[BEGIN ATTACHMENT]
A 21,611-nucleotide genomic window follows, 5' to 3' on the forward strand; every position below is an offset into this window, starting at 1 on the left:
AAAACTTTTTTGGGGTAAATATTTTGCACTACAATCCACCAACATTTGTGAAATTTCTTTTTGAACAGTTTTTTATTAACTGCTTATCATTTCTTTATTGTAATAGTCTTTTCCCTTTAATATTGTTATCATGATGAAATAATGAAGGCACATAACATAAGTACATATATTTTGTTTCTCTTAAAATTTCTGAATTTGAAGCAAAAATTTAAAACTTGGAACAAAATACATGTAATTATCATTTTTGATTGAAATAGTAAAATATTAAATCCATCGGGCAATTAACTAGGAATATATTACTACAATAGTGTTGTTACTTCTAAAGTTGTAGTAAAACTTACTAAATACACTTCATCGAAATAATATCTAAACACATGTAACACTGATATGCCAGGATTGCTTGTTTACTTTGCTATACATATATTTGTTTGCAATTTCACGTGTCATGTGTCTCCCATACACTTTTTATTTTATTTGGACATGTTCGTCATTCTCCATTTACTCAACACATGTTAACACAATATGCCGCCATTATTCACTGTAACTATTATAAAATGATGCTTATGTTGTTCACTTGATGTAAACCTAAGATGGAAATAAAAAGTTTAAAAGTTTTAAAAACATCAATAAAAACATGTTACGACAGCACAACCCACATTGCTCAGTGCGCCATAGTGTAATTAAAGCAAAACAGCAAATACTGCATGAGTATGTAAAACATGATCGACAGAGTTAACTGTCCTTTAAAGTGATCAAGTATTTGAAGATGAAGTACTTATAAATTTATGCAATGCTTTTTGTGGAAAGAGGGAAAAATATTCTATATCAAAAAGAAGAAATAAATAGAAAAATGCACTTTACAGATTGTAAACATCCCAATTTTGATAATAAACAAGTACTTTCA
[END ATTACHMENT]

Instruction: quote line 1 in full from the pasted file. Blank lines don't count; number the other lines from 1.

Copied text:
A 21,611-nucleotide genomic window follows, 5' to 3' on the forward strand; every position below is an offset into this window, starting at 1 on the left: